Azerbaijan on Saturday released 15 Armenian prisoners of war in exchange for the location of 97,000 Armenian landmines in the territory recaptured by Azerbaijan during the Nagorno-Karabakh war last fall. It was a welcome sign that American diplomacy in the Caucasus is alive and well. The victory of Armenian Prime Minister Nikol Pashinyan in Monday’s early elections suggests that the window for diplomacy remains open. But the State Department will have to exercise caution. There are still plenty of geopolitical landmines left, and U.S. diplomats – who helped organize the swap deal – could set off career-ending explosions if they stumble.
The Caucasus is one of those remote, complicated but strategically vital regions that Americans often overlook. It is the only exit that oil and gas can take from Central Asia to the West without passing through Russian or Iranian territory. Since the former Soviet South Caucasian republics declared independence in 1990, there have been numerous conflicts in Georgia, two in the troubled Chechen region of Russia and two between Armenia and Azerbaijan over the Nagorno-Karabakh region, which is largely populated by ethnic Armenians. but internationally recognized as part of Azerbaijan.
The conflicts in the Caucasus can have a disproportionate impact on the world order. In 1999, the Second Chechen War helped Vladimir Putin gain control of the Russian Federation. Its invasion of Georgia in 2008 marked the start of a Russian challenge to the post-Cold War international order. The recent Nagorno-Karabakh war, in which Azerbaijani forces equipped with Turkish and Israeli drones imposed a stinging setback on the Russian-supplied Armenian army, also marks a shift in global politics as the drone war high tech is becoming a factor in small power conflicts.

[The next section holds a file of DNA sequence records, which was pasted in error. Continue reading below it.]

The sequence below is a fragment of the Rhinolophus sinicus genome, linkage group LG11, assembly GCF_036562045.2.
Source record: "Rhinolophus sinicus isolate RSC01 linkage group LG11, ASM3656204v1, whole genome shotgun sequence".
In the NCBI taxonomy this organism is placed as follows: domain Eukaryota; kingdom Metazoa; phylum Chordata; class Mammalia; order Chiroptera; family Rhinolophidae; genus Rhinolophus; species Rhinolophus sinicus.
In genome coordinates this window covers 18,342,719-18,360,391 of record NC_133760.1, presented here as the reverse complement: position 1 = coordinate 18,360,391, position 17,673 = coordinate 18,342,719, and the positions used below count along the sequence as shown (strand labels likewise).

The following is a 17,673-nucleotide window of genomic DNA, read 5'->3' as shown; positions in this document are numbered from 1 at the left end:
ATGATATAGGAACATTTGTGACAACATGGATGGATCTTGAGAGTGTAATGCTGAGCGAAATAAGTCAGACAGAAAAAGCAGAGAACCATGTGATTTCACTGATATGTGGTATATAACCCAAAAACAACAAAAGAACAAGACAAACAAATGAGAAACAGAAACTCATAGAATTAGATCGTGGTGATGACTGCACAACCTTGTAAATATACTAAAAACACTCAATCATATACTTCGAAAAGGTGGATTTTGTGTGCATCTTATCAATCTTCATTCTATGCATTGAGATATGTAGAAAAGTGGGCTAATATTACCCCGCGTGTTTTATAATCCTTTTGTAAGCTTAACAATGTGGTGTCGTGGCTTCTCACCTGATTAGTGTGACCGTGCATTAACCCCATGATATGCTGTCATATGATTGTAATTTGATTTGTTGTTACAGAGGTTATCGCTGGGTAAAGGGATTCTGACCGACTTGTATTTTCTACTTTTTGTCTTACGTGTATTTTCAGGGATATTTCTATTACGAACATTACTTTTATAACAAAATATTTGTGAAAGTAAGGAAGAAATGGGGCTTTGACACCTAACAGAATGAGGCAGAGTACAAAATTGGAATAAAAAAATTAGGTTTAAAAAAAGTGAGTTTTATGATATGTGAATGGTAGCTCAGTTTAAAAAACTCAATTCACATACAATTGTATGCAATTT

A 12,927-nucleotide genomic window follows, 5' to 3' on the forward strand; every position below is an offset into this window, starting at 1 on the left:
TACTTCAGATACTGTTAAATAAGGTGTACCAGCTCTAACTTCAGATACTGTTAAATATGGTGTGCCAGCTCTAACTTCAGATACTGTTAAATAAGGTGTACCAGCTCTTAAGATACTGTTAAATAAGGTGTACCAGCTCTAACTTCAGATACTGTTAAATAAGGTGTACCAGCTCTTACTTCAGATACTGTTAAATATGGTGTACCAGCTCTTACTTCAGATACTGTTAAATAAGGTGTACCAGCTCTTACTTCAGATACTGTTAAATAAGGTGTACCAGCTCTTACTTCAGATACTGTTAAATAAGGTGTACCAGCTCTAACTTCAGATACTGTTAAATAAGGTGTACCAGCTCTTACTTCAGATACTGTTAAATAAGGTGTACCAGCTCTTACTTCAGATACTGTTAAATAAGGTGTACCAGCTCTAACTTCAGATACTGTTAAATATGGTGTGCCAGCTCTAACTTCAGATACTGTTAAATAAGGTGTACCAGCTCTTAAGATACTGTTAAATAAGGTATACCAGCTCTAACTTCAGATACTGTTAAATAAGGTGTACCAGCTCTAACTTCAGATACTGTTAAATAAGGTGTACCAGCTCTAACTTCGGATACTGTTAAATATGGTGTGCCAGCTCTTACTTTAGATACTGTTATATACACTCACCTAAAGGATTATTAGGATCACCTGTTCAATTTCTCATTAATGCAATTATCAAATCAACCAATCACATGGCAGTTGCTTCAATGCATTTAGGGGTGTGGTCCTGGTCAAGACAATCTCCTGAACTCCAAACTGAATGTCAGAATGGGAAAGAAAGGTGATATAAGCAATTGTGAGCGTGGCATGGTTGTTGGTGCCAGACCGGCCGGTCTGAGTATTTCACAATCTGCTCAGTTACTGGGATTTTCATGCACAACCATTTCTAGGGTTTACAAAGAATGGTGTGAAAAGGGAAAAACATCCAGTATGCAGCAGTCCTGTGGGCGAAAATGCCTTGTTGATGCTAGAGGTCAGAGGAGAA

The problem for American political types engaged in Caucasian politics is that American values and interests can pull Washington in different directions. The ties of the United States with Armenia are strong and deep. American missionaries and educators were closely involved in the Armenian communities of the Ottoman Empire in the 19th century, and some of the most poignant and heart-wrenching accounts of the Armenian Genocide come from American missionaries who saw friends and colleagues slaughtered in 1915.